As you may have noticed, I'm not as down on college football beat writers as a class as some bloggers. The reasons are many and varied, but here are the high points:
1) It's not glamorous work. I have it on good authority that Columbus Ledger-Enquirer beat writer David Ching actually got gored by a buffalo during the Colorado game last season. Or maybe it was the other way around. I can't remember.
2) It doesn't pay very well. The next time you read something a beat writer penned and say "I could do better than that" ask yourself this: could you do better for 14 grand a year and all the pressbox chicken fingers you can eat on gameday? Right. So stop your complaining.
3) It's generally thankless. Really, how many of you have not used the name "Carter Strickland" and the F-bomb in the same sentence? And just think, your name's not even Caleb King.
4) They have the impossible task of writing things that are interesting to thousands without offending anyone. As Kyle and I can tell you, that's a very tall order.
So I thought it would be worthwhile to point out some good work done by the foot soldiers of football journalism around the SEC as we head toward kickoff. They're often nameless and faceless, but they're chock full of pigskin information, to wit:
The Shreveport Times reports that former Tennessee/College of the Sequoias/Ole Miss quarterback Brent Schaffaw has voluntarily moved to wide receiver. Head Coach Ed Orgeron already admitted that naming Schaffer the starter before he set foot on campus was a mistake. This move seems calculated to make the most of Schaeffer's size and athletic ability, now that it appears that he's not going to be in a position to take snaps. Orgeron needs to take advantage of the athlets he has on the roster in every way he can, so I think it's probably a sound personnel move. I for one live in fear of the day when Ole Miss ultimately sacks The Orgeron. It will probably go down in Oxford area lore as "the day we do not speak of" or "the day of wailing and moaning". Or maybe they'll reserve those titles for the date of the LSU game. It's a tossup. Yaw.
What's not a sound move? That would be whatever tailback LaMarcus Coker did that got him indefinitely suspended from the Tennessee football team. The rumor floating down from the hills is that Coker was pinched for his third failed drug test. If so, then I think his problems go far beyond playing time. Now would be a good time to see how Coach Fulmer's stated goal of having a more disciplined team holds up. How long will he sit a guy who he seems to clearly be pulling for, but who has spent copious amounts of time in the doghouse. If the poll posted over at Rocky Top Talk is any indication, Vol fans have made up their mind about their mercurial tailback and moved on. This may partly be because they have Arian Foster, Montario Hardesty and Lennon Creer to comfort them.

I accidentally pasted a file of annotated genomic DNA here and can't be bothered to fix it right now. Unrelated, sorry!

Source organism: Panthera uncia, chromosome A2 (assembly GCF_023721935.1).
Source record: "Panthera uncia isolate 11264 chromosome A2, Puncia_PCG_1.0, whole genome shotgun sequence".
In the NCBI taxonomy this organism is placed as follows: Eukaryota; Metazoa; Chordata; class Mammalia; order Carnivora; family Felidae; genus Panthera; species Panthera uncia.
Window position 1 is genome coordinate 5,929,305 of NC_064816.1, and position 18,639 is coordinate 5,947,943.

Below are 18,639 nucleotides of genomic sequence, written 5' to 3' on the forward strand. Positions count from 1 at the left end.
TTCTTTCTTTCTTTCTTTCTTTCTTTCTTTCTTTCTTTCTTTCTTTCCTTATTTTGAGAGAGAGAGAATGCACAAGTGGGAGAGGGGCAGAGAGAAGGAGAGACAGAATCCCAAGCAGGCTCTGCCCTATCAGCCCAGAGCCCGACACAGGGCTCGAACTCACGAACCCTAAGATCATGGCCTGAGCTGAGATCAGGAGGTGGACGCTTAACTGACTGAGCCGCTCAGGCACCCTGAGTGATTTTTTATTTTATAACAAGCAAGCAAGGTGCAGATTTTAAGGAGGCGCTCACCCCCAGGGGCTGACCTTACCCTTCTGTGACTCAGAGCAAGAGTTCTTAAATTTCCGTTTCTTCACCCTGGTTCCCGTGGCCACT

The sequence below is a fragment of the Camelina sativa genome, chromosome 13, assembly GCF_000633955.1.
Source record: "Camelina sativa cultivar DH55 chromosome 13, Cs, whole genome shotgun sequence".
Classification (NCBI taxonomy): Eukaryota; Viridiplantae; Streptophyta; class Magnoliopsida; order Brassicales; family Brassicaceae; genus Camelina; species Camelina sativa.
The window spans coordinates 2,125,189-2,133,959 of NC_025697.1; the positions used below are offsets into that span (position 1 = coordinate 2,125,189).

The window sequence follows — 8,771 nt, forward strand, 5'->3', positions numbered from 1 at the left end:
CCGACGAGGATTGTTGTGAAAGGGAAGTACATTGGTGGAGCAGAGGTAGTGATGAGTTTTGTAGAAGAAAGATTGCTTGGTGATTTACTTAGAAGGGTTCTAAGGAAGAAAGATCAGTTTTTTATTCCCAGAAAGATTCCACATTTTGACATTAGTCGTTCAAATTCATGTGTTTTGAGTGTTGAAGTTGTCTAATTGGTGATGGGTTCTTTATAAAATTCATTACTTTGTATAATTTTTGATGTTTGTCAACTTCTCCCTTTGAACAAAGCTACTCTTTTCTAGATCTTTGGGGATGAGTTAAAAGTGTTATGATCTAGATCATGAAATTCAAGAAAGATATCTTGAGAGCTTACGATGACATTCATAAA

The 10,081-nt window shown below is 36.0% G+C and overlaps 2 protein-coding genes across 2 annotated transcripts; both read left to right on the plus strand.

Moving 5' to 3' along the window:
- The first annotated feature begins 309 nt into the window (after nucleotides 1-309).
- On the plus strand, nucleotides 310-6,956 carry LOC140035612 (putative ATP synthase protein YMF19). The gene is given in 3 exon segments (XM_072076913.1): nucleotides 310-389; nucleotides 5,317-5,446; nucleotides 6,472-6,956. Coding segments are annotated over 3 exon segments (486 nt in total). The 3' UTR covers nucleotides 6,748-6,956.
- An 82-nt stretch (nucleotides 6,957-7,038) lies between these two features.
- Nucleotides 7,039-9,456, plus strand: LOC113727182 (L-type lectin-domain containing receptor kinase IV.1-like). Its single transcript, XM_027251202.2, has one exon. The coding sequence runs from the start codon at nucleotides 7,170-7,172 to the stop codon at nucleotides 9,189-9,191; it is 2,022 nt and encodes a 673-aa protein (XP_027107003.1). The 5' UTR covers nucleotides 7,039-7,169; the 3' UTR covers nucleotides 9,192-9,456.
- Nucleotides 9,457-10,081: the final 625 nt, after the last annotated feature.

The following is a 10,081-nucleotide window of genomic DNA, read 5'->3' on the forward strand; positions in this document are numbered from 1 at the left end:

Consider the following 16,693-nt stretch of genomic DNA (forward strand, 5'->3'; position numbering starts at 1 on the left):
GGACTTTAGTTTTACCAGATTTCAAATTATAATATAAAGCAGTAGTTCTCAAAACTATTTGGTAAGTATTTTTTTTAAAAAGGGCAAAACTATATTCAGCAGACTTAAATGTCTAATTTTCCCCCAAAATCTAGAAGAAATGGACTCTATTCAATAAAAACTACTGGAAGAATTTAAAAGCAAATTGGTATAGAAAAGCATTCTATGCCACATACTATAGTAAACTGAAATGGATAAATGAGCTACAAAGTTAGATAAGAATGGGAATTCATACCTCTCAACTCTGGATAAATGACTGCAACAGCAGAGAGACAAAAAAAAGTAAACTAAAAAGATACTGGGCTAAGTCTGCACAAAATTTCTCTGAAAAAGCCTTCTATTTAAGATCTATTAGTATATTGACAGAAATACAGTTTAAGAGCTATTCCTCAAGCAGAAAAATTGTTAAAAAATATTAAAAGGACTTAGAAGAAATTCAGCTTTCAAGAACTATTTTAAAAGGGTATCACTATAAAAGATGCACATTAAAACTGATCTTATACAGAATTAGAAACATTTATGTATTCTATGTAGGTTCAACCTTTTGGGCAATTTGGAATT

Dave Curtis of the Orlando Sun-Sentinel has a story on the Florida Gators unique approach to motivation in the strength and conditioning program. While it's not strictly beat writer produced, it also appears the Gator fans may have discovered that Tim Tebow doesn't walk on water and turn Yoo-Hoo into bourbon. At least not every day.
Seth Emerson of The State reports that South Carolina starting guard Garrett Anderson broke his hand in a fight with teammate Ladi Ajiboye Sunday night and is missing some practice time as a result. Garrett, trust the voice of experience, punching a guy in a football helmet is generally a bad move. Perhaps this is evidence of why USC President Andrew Sorenson was right about those pesky academic standards. I mean if these are the escapades of the ones they actually let in . . .
Chip Towers of the AJC has been doing yeoman's work in the blogosphere with excellent results. Chip reports that Jeff Owens is benching 540 lb. and is an absolute beast, and that Coach Searels seems like "he'd just as soon get a root canal as be interviewed for a story." That's how I like my offensive line coaches. Surly, profane and clad in a sweatshirt in 105 degree heat. This is good news.
David Ching also reports that Bryan Evans' hamstring is looking better than expected (well, I don't think he actually physically inspected it, but you know what I'm saying), John Knox will wear No. 32 and Corvey Irvin will probably see a lot of PT this season.
So, as you get ready to tailgate, don't forget to hug your local college football beat writer. They're people too. Until later,